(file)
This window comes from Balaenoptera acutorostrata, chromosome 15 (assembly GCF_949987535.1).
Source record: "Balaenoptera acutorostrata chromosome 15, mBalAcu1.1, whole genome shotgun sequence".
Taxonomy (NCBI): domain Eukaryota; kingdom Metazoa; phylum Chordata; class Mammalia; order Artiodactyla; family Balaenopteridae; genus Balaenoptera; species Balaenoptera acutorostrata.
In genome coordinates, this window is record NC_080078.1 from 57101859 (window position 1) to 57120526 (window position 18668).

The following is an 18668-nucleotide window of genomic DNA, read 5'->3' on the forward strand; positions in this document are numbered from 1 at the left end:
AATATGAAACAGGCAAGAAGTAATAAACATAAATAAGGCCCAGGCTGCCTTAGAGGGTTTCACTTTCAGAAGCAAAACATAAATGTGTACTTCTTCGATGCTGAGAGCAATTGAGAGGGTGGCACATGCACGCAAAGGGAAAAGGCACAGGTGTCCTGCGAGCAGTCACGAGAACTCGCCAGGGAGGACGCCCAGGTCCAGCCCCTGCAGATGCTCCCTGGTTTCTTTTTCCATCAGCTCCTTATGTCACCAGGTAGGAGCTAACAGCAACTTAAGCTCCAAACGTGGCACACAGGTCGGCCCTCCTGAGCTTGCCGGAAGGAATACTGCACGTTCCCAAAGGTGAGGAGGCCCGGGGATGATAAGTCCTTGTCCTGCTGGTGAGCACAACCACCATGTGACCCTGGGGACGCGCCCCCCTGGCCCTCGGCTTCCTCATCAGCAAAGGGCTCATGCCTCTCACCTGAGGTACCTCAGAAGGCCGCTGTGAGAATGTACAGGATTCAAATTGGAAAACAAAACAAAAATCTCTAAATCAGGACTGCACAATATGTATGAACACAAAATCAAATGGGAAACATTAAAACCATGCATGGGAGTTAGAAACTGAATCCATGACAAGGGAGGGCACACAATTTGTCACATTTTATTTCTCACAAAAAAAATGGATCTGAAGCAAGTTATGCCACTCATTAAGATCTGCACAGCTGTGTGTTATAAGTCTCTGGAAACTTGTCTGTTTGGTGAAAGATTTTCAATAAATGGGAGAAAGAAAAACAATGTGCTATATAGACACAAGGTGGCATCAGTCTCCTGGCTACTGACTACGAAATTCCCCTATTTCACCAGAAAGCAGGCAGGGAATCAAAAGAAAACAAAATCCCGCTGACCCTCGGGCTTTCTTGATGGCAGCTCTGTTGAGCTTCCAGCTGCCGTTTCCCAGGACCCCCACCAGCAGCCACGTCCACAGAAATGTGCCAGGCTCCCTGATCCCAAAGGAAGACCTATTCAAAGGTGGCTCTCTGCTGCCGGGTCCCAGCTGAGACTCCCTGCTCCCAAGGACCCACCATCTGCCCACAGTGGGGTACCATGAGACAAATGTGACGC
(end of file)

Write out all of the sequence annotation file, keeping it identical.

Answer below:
This window comes from Balaenoptera acutorostrata, chromosome 15 (assembly GCF_949987535.1).
Source record: "Balaenoptera acutorostrata chromosome 15, mBalAcu1.1, whole genome shotgun sequence".
Taxonomy (NCBI): domain Eukaryota; kingdom Metazoa; phylum Chordata; class Mammalia; order Artiodactyla; family Balaenopteridae; genus Balaenoptera; species Balaenoptera acutorostrata.
In genome coordinates, this window is record NC_080078.1 from 57101859 (window position 1) to 57120526 (window position 18668).

The following is an 18668-nucleotide window of genomic DNA, read 5'->3' on the forward strand; positions in this document are numbered from 1 at the left end:
AATATGAAACAGGCAAGAAGTAATAAACATAAATAAGGCCCAGGCTGCCTTAGAGGGTTTCACTTTCAGAAGCAAAACATAAATGTGTACTTCTTCGATGCTGAGAGCAATTGAGAGGGTGGCACATGCACGCAAAGGGAAAAGGCACAGGTGTCCTGCGAGCAGTCACGAGAACTCGCCAGGGAGGACGCCCAGGTCCAGCCCCTGCAGATGCTCCCTGGTTTCTTTTTCCATCAGCTCCTTATGTCACCAGGTAGGAGCTAACAGCAACTTAAGCTCCAAACGTGGCACACAGGTCGGCCCTCCTGAGCTTGCCGGAAGGAATACTGCACGTTCCCAAAGGTGAGGAGGCCCGGGGATGATAAGTCCTTGTCCTGCTGGTGAGCACAACCACCATGTGACCCTGGGGACGCGCCCCCCTGGCCCTCGGCTTCCTCATCAGCAAAGGGCTCATGCCTCTCACCTGAGGTACCTCAGAAGGCCGCTGTGAGAATGTACAGGATTCAAATTGGAAAACAAAACAAAAATCTCTAAATCAGGACTGCACAATATGTATGAACACAAAATCAAATGGGAAACATTAAAACCATGCATGGGAGTTAGAAACTGAATCCATGACAAGGGAGGGCACACAATTTGTCACATTTTATTTCTCACAAAAAAAATGGATCTGAAGCAAGTTATGCCACTCATTAAGATCTGCACAGCTGTGTGTTATAAGTCTCTGGAAACTTGTCTGTTTGGTGAAAGATTTTCAATAAATGGGAGAAAGAAAAACAATGTGCTATATAGACACAAGGTGGCATCAGTCTCCTGGCTACTGACTACGAAATTCCCCTATTTCACCAGAAAGCAGGCAGGGAATCAAAAGAAAACAAAATCCCGCTGACCCTCGGGCTTTCTTGATGGCAGCTCTGTTGAGCTTCCAGCTGCCGTTTCCCAGGACCCCCACCAGCAGCCACGTCCACAGAAATGTGCCAGGCTCCCTGATCCCAAAGGAAGACCTATTCAAAGGTGGCTCTCTGCTGCCGGGTCCCAGCTGAGACTCCCTGCTCCCAAGGACCCACCATCTGCCCACAGTGGGGTACCATGAGACAAATGTGACGC